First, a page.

A London High Court of Justice, sitting at Strand, Queen’s Bench Division, United Kingdom, has dismissed an appeal filed by a blogger, Ms. Maureen Badejo, against the judgment of the court, which ordered her to pay the sum of £65,000 and £35, 000 to the founder of Mountain of Fire and Miracles Ministries, MFMM, Dr. Daniel Olukoya, and his wife, Folashade, for defaming their characters.The court, presided over by Mrs. Justice Amanda Tipples, also dismissed an appeal filed by the blogger, Maureen Badejo, challenging an order mandating her to publish the court judgment in 10 social media used in defaming the Olukoyas.
The church, MFMM, its founder Dr. Olukoya, and his wife had dragged the blogger before the court sometime in October 2020, in a suit marked QB-2020-003625, in defamation in relation to allegations of dishonesty and sexual misconduct.But Ms. Badejo, in her defence before the court, claimed that what she published about the Olukoyas was true.
However, in April 2021, the court struck out the blogger’s defence for disclosing no reasonable grounds for defending the claim against her, and as an abuse of the court’s process. Consequently, both Dr. Olukoya and his wife obtained summary judgment against Ms Badejo; an injunction was granted preventing Ms Badejo from publishing any of the allegations she had made against the couple.On October 22, 2021, the court awarded the monetary damages in the sums of £65,000 and £35,000 BPS, against the blogger in favour of the Olukoyas.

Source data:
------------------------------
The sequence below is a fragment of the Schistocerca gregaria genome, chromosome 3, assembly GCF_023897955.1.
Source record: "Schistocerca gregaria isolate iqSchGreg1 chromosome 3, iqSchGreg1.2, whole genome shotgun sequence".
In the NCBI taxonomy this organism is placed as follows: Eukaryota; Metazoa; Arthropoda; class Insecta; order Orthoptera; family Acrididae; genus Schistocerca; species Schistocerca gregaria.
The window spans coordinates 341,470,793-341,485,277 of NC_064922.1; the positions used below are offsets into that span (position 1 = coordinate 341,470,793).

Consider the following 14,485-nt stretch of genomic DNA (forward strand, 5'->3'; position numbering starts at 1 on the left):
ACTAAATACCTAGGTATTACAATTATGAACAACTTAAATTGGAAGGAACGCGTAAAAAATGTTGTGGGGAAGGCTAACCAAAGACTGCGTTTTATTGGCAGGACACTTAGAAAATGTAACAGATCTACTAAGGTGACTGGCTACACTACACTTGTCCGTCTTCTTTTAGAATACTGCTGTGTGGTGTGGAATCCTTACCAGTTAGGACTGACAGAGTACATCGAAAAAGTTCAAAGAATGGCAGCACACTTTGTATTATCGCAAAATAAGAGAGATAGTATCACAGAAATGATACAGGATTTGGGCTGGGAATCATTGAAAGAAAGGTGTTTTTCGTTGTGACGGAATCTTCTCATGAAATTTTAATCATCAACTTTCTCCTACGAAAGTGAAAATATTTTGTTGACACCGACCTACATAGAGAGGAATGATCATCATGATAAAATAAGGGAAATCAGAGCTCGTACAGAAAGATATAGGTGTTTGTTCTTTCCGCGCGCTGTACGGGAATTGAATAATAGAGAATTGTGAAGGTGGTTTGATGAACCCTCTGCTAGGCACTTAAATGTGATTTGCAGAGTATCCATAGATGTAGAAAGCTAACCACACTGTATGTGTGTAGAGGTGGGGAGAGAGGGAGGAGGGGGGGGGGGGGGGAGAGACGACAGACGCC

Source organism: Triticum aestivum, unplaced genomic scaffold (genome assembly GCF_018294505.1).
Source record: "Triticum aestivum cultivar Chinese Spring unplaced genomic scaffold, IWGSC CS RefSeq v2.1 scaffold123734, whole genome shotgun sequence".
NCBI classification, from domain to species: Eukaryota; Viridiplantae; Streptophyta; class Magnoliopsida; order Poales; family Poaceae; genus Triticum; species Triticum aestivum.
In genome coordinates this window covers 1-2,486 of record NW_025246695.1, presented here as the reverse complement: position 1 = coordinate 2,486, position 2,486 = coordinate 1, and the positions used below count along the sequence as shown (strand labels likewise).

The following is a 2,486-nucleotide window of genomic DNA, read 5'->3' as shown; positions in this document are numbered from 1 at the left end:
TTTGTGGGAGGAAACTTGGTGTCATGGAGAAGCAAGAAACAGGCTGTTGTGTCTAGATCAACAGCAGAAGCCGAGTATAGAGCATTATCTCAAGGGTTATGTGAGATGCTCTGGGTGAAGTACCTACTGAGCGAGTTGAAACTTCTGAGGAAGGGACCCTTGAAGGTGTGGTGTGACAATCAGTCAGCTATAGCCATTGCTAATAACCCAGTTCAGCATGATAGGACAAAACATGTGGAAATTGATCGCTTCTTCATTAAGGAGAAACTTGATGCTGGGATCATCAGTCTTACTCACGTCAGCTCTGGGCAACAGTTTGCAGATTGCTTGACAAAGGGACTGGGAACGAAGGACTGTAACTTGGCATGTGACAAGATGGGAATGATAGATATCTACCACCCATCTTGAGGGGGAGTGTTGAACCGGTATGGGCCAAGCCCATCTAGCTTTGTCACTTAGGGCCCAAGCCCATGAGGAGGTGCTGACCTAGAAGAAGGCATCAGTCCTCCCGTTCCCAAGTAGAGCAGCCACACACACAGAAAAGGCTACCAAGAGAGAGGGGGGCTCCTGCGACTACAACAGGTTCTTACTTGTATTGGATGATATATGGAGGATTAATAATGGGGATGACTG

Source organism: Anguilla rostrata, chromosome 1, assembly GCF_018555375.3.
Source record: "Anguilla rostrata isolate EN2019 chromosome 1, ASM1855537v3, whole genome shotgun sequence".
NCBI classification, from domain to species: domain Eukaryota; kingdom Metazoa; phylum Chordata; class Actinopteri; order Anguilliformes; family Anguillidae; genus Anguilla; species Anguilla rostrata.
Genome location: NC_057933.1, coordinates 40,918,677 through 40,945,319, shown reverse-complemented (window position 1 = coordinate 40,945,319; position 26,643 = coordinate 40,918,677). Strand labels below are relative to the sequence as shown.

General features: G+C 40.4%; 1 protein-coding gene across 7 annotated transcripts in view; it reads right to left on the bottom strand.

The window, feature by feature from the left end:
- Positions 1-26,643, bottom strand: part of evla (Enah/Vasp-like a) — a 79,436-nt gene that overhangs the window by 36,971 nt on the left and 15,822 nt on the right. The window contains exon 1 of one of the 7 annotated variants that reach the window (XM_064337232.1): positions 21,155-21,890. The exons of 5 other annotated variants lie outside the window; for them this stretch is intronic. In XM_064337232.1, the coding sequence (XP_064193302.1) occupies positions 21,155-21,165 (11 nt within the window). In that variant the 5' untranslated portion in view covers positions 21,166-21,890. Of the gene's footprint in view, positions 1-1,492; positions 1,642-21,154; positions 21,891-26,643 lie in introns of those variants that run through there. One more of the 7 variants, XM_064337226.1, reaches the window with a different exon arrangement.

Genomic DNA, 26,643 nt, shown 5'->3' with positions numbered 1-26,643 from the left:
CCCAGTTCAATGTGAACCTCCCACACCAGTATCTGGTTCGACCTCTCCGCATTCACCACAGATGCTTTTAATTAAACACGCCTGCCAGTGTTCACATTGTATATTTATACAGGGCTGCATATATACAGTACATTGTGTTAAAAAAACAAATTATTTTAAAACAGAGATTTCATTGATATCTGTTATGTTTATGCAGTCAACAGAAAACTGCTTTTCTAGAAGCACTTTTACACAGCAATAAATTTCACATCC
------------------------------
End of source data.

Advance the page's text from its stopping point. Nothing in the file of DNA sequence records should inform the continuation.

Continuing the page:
And also ordered the blogger to publish the Court Judgment in all social media used in defaming the Olukoyas.But dissatisfied with the court order against her, the blogger appealed the judgment. Justice Mrs Tipples, after perusing all the processes filed by the parties in a judgment delivered on November 1, held: “I do not consider it is reasonable under Section 12(4) of the 2013 Act, to order the defendant to publish the summary of the judgment on all 10 social media sites identified by the claimants and, in particular on the Twitter and Instagram account identified and on her YouTube channel and Global Interdenominational Outreach UK GIO TV“Having said that, the defendant is not entitled to re-argue matters decided by the court on October 22, 2021, namely that the summary of the judgment be published on the social media accounts of Gio Tv as the claimants correctly point out ber connection with Gio Tv is set out in the time of the particulars of claim (see paragraph 12) and they obtained summary.
“Judgment on their claim in front of Master Thomett in April 2021. The publication of the defendant’s videos on, for example, Gio TV’s Facebook attracted a substantial (133 878).“As did the publication on the Facebook account of Gio TV Foundation (12,862).” Further, at the hearing before me on 22 October 2021, the defendant accepted these accounts were under her control, and she described them as “my channels”.“It is, therefore, appropriate for the defendant to publish a summary of the judgment to the audience following those accounts, and also on Gio TV’s website.”
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